Disasters and 1031 Exchanges (Part 1)

Disasters and 1031 Exchanges (Part 1)
Posted by on Sep 13, 2017

Disastrous Downtown Real Estate Situation

August and September 2017 have been highlighted by a series of catastrophic storms. Hurricane Harvey roared ashore in South Texas, then parked on top of the Houston area, dumping more than 50 inches of rain in some areas. And, as of this writing, we are just beginning to assess the damage caused by Hurricane Irma.

Realized has written extensively about the process and requirements real estate investors must follow to defer capital gains taxes on the sale of properties using Internal Revenue Code (IRC) § 1031.

To recap the 1031 exchange process:

  1. Find a qualified intermediary (QI);
  2. Sell your investment property (i.e. Relinquished Property);
  3. Identify potential Replacement Properties within 45-days of sale, and;
  4. Purchase one or more replacement properties you previously identified within 180-days of sale.

In most cases, the 45- and 180-day deadlines are in-stone and the IRS does not provide extensions. However, there is an important exception.

1031 Deadline Extension For Presidential Declared Disaster Areas

In certain situations, IRS Bulletin 2007-34 provides “affected taxpayers” in Presidentially declared disaster areas with up to a 120 day extension of the 1031 exchange 45- and 180-day deadlines.

What is an “Affected Taxpayer”?

Under Treas. Reg. Sec. 301.7508A-1(d)(1), the term “Affected Taxpayers” generally includes parties that may have difficulty meeting the 45-day identification or 180-day exchange deadlines for any of the following reasons:

  1. The relinquished property or the replacement property is located in Presidentially declared disaster area;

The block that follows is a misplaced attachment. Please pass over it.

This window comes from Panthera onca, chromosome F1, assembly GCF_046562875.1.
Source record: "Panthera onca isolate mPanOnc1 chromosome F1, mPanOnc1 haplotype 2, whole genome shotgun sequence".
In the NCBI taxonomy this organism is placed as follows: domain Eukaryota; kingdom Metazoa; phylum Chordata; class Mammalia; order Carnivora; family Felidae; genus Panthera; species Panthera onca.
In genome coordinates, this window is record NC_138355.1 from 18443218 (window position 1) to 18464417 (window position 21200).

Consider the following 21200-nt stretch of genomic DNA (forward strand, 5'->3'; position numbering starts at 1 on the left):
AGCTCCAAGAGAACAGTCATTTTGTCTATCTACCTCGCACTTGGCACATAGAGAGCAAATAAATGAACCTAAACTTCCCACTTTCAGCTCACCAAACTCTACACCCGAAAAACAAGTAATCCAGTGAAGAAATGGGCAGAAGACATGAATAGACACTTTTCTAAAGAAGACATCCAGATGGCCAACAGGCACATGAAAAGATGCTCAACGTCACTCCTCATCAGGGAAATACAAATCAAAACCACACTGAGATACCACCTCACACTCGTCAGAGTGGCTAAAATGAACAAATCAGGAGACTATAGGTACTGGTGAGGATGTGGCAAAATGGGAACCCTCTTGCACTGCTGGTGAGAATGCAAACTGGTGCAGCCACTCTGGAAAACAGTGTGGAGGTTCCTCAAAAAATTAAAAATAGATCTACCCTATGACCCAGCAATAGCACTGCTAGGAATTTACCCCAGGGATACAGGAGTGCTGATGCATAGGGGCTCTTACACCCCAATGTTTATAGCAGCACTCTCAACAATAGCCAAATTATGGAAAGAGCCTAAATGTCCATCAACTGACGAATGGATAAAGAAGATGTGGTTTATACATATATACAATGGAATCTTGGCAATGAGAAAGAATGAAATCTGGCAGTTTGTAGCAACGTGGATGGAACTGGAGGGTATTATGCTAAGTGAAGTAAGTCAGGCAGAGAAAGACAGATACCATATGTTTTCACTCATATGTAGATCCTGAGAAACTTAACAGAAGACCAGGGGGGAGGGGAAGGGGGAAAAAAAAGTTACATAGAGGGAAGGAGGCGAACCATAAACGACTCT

2. A party to your transaction has their principal place of business located in a Presidentially declared disaster area. This may include your qualified intermediary, the buyer, your attorney, your lender, or title company;
  3. Any party involved in your 1031 exchange transaction is killed, injured, or missing as a result of the Presidentially declared disaster. As morbid as this sounds, this exclusion would theoretically extend to employees, family members, etc.
  4. As the result of the Presidentially declared disaster, a document used in your 1031 exchange is damaged, lost, or destroyed.
  5. As the result of the Presidentially declared disaster, a bank or lending institution temporarily delays, or decides to not move forward with a mortgage.
  6. As the result of the Presidentially declared disaster, a transaction is delayed because of the inability to obtain flood, casualty, or title insurance that is required to complete the transaction.

Don’t assume that you’re automatically granted an extension simply because the above conditions are met. Start by reviewing IRS’ News Release for the specific disaster, which is available online in the IRS’ newsroom. Each New Release provides an understanding of the impacted areas and extension that may be allowed.

The IRS has posted taxpayer relief information about areas in Texas impacted by Hurricane Harvey, as well as Help for Victims of Hurricane Irma.

In closing, hurricane season is not over just yet. Beyond that are other weather makers. It’s vitally important to see to the safety of yourself and loved ones if you are impacted by the storm. Then, once you are safe, reach out to your financial professional to learn about your options if your property is impacted. If you have any questions regarding 1031 exchange guidelines, extensions, or any other matter please give Realized a call at 877-797-1031.

Topics: 1031 Exchange